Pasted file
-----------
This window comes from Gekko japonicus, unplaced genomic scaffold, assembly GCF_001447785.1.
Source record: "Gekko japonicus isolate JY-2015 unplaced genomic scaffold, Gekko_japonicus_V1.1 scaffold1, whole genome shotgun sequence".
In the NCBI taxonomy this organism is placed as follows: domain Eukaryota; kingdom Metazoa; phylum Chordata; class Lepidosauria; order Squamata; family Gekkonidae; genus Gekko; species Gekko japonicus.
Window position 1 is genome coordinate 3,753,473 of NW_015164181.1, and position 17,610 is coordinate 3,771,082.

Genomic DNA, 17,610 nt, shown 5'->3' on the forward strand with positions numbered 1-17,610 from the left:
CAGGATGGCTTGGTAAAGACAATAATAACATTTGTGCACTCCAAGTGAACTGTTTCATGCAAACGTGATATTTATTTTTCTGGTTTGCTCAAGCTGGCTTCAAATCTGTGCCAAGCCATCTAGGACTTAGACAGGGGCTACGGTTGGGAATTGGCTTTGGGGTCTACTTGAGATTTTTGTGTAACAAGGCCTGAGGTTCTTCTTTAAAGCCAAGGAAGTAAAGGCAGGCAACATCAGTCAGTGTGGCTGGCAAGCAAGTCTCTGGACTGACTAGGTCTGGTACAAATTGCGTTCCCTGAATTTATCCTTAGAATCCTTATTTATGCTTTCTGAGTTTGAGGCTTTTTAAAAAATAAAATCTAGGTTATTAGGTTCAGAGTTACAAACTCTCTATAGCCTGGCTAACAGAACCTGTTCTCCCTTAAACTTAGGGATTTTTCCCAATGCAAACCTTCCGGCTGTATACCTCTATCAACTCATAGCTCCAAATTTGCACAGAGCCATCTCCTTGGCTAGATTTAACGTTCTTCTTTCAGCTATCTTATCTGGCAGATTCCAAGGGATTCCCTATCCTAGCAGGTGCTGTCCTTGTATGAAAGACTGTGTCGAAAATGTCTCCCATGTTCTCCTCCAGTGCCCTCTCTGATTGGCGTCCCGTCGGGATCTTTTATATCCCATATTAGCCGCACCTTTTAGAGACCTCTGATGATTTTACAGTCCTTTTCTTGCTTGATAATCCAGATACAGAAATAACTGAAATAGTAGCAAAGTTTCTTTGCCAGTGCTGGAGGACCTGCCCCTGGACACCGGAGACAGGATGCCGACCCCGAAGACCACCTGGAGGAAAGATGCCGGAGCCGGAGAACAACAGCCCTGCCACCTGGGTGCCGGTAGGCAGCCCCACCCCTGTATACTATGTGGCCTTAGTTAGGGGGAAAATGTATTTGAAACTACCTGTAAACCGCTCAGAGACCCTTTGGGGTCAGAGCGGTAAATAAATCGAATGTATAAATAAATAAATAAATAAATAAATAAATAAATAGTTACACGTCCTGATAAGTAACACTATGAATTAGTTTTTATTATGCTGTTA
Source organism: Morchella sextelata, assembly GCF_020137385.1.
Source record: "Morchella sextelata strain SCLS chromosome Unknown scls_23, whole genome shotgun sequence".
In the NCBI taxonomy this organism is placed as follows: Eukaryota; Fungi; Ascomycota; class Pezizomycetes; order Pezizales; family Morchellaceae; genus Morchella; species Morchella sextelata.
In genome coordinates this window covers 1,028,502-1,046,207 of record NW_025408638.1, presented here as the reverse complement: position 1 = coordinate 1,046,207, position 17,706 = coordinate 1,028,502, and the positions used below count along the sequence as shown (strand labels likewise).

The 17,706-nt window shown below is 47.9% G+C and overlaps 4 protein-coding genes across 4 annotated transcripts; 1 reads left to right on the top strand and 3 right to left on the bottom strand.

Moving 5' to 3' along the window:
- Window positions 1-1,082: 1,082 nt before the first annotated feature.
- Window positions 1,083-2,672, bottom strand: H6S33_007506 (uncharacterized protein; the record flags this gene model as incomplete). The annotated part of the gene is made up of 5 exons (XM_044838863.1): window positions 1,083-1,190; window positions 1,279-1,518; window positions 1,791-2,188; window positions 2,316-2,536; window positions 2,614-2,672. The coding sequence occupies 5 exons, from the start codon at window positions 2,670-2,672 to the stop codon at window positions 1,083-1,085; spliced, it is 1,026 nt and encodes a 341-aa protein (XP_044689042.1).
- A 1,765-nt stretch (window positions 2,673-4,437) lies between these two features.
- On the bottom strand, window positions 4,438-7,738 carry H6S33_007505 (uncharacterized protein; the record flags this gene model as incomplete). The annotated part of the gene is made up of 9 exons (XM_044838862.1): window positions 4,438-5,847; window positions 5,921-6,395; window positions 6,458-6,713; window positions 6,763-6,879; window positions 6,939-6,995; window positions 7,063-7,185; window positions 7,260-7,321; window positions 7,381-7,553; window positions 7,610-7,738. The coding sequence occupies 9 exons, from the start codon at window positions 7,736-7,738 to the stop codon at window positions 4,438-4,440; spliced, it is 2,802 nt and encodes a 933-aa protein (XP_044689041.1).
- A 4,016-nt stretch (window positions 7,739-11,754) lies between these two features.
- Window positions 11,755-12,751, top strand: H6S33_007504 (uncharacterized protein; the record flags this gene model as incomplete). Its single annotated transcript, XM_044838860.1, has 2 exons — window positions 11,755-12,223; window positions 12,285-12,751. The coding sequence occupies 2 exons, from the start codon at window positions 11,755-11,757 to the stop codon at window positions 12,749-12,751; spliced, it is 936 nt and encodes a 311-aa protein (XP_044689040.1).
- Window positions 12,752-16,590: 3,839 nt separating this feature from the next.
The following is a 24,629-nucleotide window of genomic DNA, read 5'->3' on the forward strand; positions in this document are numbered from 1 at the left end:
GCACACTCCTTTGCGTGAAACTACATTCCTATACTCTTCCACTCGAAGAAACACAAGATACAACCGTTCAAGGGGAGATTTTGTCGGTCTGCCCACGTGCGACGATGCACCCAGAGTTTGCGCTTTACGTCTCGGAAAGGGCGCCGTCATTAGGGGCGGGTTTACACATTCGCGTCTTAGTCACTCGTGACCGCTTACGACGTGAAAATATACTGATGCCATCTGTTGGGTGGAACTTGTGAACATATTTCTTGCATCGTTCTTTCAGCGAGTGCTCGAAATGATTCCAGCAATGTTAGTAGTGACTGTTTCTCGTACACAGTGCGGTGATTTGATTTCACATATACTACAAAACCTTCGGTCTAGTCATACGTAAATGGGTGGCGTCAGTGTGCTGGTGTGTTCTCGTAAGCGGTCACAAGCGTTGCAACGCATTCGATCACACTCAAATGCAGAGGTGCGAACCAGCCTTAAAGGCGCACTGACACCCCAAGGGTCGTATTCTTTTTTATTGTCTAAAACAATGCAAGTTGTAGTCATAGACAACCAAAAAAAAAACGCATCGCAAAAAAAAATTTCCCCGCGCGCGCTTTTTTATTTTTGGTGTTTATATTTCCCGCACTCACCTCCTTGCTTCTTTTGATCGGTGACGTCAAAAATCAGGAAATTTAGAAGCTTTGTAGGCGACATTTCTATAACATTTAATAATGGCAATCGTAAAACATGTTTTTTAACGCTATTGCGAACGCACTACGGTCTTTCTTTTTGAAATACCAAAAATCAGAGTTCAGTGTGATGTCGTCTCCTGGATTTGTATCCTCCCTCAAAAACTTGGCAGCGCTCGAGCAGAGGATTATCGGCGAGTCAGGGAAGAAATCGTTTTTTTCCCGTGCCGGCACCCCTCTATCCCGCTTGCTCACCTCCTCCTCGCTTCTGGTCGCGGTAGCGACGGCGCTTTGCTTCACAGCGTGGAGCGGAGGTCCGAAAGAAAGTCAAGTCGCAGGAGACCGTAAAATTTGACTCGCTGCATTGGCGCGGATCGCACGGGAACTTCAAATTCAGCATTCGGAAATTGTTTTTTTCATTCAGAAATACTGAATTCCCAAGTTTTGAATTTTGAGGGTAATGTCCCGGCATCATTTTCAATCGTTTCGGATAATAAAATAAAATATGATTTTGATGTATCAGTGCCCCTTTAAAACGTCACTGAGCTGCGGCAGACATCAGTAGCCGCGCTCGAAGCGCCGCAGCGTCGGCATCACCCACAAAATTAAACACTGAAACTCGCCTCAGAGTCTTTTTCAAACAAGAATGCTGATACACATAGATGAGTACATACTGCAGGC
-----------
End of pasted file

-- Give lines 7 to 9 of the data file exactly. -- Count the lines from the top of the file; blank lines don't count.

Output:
Source organism: Morchella sextelata, assembly GCF_020137385.1.
Source record: "Morchella sextelata strain SCLS chromosome Unknown scls_23, whole genome shotgun sequence".
In the NCBI taxonomy this organism is placed as follows: Eukaryota; Fungi; Ascomycota; class Pezizomycetes; order Pezizales; family Morchellaceae; genus Morchella; species Morchella sextelata.